DELBARTON, W.Va. – The coal miner’s son had studied his county’s rough-and-tumble labor history, written his dissertation on it, taught his high school students about it.
Now Eric Starr, who knew history never repeats itself, felt history doing just that. And he was part of it.
Standing at a secret meeting like those held by striking miners a century ago, dressed in black except for a red bandana like the ones those miners wore, he exhorted his fellow public school teachers to defy the governor and their own unions and stay out on strike.
“I’m not going back,’’ he said. “We’ve been sold out!’’
That was last winter. Mingo County teachers – with no legal right to strike, no encouragement from their union and little prospect of victory – became the first in West Virginia to vote to walk out over their health plan and their pay.
The one-day walkout spread.
On Feb. 22, 2018, teachers across West Virginia went on strike, sparking a movement that spread to other red states, including Oklahoma and Arizona, and then, this year, to Los Angeles and Denver. On Thursday, teachers plan to strike in Oakland, California.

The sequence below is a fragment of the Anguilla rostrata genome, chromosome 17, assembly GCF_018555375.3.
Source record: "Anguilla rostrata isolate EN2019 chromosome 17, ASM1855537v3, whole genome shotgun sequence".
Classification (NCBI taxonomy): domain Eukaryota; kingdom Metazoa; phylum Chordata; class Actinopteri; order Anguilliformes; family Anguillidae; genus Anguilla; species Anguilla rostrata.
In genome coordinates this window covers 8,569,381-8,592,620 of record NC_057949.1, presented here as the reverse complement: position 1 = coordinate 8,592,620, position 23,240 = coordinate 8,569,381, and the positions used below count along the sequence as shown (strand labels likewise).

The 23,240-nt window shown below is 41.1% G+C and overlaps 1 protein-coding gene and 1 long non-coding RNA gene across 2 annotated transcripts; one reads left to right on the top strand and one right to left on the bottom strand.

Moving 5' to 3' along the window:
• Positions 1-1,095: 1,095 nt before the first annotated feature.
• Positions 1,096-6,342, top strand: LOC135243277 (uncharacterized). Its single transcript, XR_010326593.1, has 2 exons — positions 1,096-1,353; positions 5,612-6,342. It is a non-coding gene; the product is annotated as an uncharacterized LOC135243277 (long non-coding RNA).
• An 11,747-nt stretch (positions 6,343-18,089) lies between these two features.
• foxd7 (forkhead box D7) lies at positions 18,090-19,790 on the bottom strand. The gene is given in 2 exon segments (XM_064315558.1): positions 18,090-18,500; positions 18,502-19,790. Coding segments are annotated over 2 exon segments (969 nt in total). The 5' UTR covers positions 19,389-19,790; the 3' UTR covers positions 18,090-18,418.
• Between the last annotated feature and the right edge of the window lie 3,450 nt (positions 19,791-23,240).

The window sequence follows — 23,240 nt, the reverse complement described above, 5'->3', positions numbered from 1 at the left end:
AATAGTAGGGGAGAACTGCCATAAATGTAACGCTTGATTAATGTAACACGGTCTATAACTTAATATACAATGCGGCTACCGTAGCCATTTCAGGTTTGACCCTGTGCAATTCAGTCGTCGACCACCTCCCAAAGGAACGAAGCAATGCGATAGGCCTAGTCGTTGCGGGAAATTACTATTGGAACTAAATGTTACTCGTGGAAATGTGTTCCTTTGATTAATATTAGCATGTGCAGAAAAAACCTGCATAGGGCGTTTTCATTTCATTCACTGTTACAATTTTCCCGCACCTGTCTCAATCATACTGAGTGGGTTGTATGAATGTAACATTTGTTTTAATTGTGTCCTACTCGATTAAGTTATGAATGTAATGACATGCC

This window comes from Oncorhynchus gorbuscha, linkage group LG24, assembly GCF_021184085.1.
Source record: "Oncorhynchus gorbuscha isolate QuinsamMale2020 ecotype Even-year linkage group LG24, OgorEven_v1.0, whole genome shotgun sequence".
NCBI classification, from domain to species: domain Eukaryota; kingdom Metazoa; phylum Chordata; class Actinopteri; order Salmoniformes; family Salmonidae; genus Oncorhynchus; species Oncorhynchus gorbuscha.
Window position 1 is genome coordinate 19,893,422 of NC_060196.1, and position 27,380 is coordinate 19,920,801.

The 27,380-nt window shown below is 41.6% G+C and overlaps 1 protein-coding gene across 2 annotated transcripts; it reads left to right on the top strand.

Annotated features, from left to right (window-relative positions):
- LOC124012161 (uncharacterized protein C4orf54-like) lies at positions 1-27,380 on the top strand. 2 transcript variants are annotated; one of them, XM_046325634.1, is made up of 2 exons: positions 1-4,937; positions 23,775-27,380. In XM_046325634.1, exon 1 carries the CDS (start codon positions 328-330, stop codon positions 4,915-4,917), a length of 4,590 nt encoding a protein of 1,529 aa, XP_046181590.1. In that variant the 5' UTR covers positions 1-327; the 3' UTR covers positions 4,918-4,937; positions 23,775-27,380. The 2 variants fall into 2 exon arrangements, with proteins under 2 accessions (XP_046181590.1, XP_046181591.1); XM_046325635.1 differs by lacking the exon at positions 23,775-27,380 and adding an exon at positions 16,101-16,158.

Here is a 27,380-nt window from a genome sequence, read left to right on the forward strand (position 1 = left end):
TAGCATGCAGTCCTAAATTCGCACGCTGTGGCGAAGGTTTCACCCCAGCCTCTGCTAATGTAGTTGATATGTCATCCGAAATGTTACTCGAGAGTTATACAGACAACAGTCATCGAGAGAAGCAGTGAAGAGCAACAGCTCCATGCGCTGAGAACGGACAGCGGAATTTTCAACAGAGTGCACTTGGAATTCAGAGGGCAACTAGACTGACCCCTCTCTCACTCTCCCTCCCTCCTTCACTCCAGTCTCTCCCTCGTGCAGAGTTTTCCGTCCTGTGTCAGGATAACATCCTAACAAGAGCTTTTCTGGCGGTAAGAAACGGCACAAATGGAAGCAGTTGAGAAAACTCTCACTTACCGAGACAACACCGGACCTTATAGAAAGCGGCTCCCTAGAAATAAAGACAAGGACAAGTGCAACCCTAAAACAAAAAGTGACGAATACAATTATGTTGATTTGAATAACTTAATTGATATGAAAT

But the 2018 West Virginia teacher strike, which changed so much nationally, didn’t change that much back where it started. And on Tuesday, West Virginia teachers again staged a walkout – just to maintain the status quo.
Starr sees the irony.
“I love seeing what’s going on elsewhere,’’ he says. He’s 28, in his fourth year of teaching. “But West Virginia can be a slow place to change.’’
When the 2018 West Virginia strike ended March 7, it seemed like a great victory for public school teachers, who for years had been blamed widely for the failures of American schools, and for West Virginia schools in particular.